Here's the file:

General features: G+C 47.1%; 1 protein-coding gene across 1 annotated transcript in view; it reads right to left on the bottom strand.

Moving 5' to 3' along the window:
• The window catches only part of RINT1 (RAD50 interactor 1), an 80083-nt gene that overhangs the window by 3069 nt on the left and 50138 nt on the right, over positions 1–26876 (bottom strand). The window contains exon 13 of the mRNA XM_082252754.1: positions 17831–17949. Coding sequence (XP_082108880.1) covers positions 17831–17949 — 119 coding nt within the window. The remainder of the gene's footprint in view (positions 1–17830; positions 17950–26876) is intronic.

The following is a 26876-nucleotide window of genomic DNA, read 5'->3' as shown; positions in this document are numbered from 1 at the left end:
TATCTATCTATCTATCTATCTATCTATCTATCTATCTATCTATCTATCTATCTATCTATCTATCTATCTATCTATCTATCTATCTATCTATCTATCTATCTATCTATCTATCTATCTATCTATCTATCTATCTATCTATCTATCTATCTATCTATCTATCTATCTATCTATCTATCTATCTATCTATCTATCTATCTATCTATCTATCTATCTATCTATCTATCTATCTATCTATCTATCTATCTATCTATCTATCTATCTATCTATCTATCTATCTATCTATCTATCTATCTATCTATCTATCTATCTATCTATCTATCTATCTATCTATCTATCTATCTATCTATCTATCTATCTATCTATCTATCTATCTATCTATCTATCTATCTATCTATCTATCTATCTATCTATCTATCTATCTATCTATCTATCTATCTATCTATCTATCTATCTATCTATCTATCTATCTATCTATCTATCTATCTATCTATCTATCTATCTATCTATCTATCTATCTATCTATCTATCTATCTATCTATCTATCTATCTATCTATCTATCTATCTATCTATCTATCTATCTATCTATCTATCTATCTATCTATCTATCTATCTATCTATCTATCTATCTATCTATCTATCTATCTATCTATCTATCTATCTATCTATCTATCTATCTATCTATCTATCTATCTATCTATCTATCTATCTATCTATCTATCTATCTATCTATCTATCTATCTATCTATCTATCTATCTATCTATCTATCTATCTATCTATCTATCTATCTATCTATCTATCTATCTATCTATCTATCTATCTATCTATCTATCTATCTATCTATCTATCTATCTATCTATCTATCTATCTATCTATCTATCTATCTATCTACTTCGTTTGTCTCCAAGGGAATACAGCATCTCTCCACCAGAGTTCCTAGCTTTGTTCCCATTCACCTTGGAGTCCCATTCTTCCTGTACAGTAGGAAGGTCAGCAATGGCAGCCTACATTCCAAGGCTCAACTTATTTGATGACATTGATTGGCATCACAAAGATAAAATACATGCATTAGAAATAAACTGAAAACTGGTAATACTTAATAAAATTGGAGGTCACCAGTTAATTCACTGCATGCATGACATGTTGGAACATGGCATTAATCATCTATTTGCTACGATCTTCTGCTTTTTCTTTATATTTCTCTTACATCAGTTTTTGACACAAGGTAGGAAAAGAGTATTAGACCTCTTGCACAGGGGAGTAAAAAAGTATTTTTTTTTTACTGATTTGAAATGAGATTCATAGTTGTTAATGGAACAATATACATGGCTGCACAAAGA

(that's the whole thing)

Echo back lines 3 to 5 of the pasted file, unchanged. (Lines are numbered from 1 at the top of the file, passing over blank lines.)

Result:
• The window catches only part of RINT1 (RAD50 interactor 1), an 80083-nt gene that overhangs the window by 3069 nt on the left and 50138 nt on the right, over positions 1–26876 (bottom strand). The window contains exon 13 of the mRNA XM_082252754.1: positions 17831–17949. Coding sequence (XP_082108880.1) covers positions 17831–17949 — 119 coding nt within the window. The remainder of the gene's footprint in view (positions 1–17830; positions 17950–26876) is intronic.

The following is a 26876-nucleotide window of genomic DNA, read 5'->3' as shown; positions in this document are numbered from 1 at the left end:
TATCTATCTATCTATCTATCTATCTATCTATCTATCTATCTATCTATCTATCTATCTATCTATCTATCTATCTATCTATCTATCTATCTATCTATCTATCTATCTATCTATCTATCTATCTATCTATCTATCTATCTATCTATCTATCTATCTATCTATCTATCTATCTATCTATCTATCTATCTATCTATCTATCTATCTATCTATCTATCTATCTATCTATCTATCTATCTATCTATCTATCTATCTATCTATCTATCTATCTATCTATCTATCTATCTATCTATCTATCTATCTATCTATCTATCTATCTATCTATCTATCTATCTATCTATCTATCTATCTATCTATCTATCTATCTATCTATCTATCTATCTATCTATCTATCTATCTATCTATCTATCTATCTATCTATCTATCTATCTATCTATCTATCTATCTATCTATCTATCTATCTATCTATCTATCTATCTATCTATCTATCTATCTATCTATCTATCTATCTATCTATCTATCTATCTATCTATCTATCTATCTATCTATCTATCTATCTATCTATCTATCTATCTATCTATCTATCTATCTATCTATCTATCTATCTATCTATCTATCTATCTATCTATCTATCTATCTATCTATCTATCTATCTATCTATCTATCTATCTATCTATCTATCTATCTATCTATCTATCTATCTATCTATCTATCTATCTATCTATCTATCTATCTATCTATCTATCTATCTATCTATCTATCTATCTATCTATCTATCTATCTATCTATCTATCTATCTATCTATCTATCTATCTATCTATCTATCTATCTATCTATCTATCTATCTATCTATCTATCTATCTATCTATCTATCTATCTATCTATCTATCTATCTACTTCGTTTGTCTCCAAGGGAATACAGCATCTCTCCACCAGAGTTCCTAGCTTTGTTCCCATTCACCTTGGAGTCCCATTCTTCCTGTACAGTAGGAAGGTCAGCAATGGCAGCCTACATTCCAAGGCTCAACTTATTTGATGACATTGATTGGCATCACAAAGATAAAATACATGCATTAGAAATAAACTGAAAACTGGTAATACTTAATAAAATTGGAGGTCACCAGTTAATTCACTGCATGCATGACATGTTGGAACATGGCATTAATCATCTATTTGCTACGATCTTCTGCTTTTTCTTTATATTTCTCTTACATCAGTTTTTGACACAAGGTAGGAAAAGAGTATTAGACCTCTTGCACAGGGGAGTAAAAAAGTATTTTTTTTTTACTGATTTGAAATGAGATTCATAGTTGTTAATGGAACAATATACATGGCTGCACAAAGA